An oil painting which was hidden in a dry well in Singapore for 10 years was
auctioned for 33 million yuan (US$4.12 million) in Beijing on Sunday, a record
for a Chinese oil painting.
Xu Beihong's oil painting "Silly Old Man Moves
a Mountain" [file photo]
The "Silly Old Man Moves a Mountain," or "YuGong YiShan" in Chinese, which
was painted by master artist Xu Beihong (1895-1953) in 1939 during his stay in
Singapore, was snapped up by an unnamed mainland collector.
The previous record was 28.12 million yuan (US$3.5 million), set when a
painting of lotus flowers by Paris-based Chinese artist San Yu was sold at a
Christie's auction in Hong Kong in April.
"The Silly Old Man" is based on a millennia-old Chinese fable of an old man
who devoted all his life digging away a mountain which blocked his family's
access to the outside world. The firm belief that his sons, grandsons and even
great-great grandsons would one day clear the mountain finally moved the god,
who had the mountain removed.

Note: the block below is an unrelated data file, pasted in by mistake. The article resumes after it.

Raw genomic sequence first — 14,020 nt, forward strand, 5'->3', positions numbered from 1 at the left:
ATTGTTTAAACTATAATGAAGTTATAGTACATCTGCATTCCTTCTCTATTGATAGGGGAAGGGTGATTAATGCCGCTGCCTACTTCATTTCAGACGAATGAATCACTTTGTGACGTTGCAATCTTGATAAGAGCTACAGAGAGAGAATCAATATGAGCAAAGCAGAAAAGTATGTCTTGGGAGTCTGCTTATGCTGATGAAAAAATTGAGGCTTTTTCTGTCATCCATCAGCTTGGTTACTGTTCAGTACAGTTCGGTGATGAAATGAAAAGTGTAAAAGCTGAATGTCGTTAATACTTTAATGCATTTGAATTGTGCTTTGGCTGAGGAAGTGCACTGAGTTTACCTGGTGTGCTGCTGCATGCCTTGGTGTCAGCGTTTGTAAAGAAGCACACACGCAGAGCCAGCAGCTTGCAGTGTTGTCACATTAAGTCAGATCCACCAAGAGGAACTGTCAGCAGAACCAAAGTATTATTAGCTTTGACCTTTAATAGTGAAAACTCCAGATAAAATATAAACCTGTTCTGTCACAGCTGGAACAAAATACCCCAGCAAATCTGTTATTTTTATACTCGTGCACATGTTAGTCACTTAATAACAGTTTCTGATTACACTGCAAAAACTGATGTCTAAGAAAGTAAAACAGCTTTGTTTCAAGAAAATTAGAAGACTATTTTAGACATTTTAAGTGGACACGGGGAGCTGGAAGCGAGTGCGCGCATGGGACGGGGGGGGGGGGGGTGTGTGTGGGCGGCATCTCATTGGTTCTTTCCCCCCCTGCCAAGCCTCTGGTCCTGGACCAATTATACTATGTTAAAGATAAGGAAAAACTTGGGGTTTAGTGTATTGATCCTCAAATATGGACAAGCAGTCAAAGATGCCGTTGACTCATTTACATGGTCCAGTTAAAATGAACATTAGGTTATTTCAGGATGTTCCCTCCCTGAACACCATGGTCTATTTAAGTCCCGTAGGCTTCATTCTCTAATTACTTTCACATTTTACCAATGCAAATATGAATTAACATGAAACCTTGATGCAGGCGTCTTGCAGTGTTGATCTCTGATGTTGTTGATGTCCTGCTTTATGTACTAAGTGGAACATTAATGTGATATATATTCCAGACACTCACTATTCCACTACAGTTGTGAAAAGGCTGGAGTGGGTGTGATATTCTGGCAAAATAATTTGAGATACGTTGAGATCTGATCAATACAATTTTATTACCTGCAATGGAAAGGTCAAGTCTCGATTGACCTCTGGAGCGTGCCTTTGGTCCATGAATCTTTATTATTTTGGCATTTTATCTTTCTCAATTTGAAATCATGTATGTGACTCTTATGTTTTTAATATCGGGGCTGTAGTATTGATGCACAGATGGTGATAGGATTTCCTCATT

Chairman Mao Zedong cited the fable in his works to illustrate the importance
of perseverance and revolutionary resolve, making Yu Gong, the "Silly Old Man,"
a household name.
Xu hid the artwork in a dry well at a school in the suburbs of Singapore
before he came back to China in 1941, on the eve of the Pearl Harbor attack,
according to Xu Qingping, president of Xu Beihong Art School of Renmin
University in Beijing and son of the master artist.
Ten years later, the school headmaster took the painting out and wrote Xu a
letter about returning it, but the artist wrote back and gave it to the
headmaster as a gift.
The painting appeared in the art market on the Chinese mainland and Taiwan
several times from the 1980s before a Taiwanese collector bought it for 2.5
million yuan (US$312,500) at an online auction on www.guaweb.com.
When the collector consigned it to Beijing Hanhai Art Auction Co Ltd this
month, the bottom price was set at 15 million yuan (US$1.87 million). Its hammer
price reached 30 million yuan (US$3.75 million), and the final price included a
10 per cent premium.
"The record price can be explained by the rarity of Xu's large-sized artworks
in the market and also by his indisputable genuineness as reflected in the
piece," said Zhang Yuejin, vice-president of the auction house.
(China Daily 06/27/2006 page1)